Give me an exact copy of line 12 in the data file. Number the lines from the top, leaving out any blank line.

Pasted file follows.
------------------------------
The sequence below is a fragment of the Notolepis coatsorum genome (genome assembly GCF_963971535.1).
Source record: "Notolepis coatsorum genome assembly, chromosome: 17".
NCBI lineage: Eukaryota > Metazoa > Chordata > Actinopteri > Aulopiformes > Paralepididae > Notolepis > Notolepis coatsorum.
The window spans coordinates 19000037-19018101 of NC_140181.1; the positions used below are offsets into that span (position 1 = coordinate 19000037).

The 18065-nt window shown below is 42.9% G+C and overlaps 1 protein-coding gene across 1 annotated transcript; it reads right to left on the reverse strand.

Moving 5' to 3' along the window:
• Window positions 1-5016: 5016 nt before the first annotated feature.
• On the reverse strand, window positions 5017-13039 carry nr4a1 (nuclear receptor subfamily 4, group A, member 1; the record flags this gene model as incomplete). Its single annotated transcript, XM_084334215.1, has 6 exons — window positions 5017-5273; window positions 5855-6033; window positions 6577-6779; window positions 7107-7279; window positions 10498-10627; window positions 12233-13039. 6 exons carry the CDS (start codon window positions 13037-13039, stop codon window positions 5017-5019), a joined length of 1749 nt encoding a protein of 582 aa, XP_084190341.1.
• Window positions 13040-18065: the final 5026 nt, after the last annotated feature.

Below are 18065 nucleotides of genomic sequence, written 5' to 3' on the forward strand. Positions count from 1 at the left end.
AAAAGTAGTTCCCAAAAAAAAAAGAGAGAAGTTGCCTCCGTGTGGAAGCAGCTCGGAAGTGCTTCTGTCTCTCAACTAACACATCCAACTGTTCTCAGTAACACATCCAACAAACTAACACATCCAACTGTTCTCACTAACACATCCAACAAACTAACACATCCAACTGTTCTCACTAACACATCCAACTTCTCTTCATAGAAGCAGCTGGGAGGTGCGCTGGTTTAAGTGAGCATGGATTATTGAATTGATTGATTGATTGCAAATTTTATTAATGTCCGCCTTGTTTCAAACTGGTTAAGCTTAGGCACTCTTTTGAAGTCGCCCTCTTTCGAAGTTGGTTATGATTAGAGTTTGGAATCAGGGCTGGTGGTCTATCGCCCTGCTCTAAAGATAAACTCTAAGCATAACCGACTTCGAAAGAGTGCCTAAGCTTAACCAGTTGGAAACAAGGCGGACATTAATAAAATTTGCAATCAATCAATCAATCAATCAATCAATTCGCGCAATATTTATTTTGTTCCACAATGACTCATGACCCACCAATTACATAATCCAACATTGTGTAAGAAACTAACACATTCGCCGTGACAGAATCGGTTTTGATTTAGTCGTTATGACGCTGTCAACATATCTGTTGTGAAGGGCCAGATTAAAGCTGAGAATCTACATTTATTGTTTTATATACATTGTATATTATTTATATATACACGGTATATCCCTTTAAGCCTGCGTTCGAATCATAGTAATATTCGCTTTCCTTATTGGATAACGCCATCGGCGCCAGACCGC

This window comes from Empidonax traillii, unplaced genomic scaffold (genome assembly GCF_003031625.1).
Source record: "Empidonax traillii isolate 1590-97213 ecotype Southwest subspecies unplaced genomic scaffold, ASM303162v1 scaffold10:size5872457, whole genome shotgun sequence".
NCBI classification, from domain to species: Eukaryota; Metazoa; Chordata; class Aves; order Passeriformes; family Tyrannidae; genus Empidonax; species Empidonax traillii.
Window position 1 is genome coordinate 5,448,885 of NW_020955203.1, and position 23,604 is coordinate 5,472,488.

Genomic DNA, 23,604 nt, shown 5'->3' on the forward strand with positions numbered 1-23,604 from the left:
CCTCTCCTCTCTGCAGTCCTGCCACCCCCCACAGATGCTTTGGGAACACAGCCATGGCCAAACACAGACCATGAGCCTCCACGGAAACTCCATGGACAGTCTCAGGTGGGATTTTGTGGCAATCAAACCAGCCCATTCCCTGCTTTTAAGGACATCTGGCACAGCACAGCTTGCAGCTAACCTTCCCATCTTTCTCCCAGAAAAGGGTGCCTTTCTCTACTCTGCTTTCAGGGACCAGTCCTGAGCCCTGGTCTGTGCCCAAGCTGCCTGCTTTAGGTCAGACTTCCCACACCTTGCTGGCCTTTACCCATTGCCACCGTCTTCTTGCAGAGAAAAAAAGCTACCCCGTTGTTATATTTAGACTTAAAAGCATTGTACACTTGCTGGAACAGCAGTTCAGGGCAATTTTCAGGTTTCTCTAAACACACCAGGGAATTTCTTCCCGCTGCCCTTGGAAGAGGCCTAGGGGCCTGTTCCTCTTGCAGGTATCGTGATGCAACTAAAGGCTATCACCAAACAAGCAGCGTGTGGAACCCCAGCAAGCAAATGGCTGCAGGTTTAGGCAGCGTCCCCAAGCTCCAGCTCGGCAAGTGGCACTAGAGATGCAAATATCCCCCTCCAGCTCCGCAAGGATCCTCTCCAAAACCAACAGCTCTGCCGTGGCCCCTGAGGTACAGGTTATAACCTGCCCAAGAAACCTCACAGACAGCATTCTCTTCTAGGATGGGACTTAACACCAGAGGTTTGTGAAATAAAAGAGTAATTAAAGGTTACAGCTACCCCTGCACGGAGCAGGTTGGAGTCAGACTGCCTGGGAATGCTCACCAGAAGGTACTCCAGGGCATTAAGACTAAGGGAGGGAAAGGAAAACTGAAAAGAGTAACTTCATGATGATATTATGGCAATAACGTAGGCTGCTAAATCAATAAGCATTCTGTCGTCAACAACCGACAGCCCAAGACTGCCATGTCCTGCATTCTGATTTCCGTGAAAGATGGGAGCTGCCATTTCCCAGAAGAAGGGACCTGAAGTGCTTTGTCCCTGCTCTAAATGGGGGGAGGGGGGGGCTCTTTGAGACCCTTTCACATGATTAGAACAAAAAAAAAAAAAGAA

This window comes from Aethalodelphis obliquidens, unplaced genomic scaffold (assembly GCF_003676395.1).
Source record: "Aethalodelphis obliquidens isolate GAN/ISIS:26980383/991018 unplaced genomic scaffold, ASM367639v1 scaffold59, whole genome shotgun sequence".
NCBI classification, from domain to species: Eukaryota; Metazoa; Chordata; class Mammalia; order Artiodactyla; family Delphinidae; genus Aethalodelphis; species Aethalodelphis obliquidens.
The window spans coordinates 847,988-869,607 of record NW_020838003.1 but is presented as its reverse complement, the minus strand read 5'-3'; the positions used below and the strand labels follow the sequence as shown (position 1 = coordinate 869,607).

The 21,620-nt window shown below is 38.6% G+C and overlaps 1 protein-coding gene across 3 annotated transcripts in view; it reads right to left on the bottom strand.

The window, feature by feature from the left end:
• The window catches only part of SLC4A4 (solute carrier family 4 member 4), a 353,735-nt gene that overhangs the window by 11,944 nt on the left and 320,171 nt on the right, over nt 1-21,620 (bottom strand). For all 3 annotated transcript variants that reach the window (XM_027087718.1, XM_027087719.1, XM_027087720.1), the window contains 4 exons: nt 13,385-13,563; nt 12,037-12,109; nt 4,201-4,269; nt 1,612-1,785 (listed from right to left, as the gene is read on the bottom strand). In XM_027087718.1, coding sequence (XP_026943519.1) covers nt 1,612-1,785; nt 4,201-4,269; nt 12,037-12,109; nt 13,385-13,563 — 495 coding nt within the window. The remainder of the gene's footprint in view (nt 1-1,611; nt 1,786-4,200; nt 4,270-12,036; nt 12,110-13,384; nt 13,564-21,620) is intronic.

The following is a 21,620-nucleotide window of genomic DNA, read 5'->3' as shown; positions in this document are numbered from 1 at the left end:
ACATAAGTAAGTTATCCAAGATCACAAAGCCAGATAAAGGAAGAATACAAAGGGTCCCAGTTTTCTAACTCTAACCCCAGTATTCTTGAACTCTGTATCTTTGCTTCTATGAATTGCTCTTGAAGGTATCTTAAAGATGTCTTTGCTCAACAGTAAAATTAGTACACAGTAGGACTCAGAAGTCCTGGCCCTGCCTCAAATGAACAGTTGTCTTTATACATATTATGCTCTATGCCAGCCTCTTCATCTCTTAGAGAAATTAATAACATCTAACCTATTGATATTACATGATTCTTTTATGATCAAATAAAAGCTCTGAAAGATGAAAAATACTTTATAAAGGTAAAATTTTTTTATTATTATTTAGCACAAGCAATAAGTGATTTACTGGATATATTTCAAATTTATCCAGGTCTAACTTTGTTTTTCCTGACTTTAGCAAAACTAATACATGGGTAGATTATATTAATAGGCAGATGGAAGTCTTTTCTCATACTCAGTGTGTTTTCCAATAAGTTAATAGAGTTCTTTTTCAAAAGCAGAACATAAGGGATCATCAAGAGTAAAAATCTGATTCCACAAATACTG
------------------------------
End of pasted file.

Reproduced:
This window comes from Empidonax traillii, unplaced genomic scaffold (genome assembly GCF_003031625.1).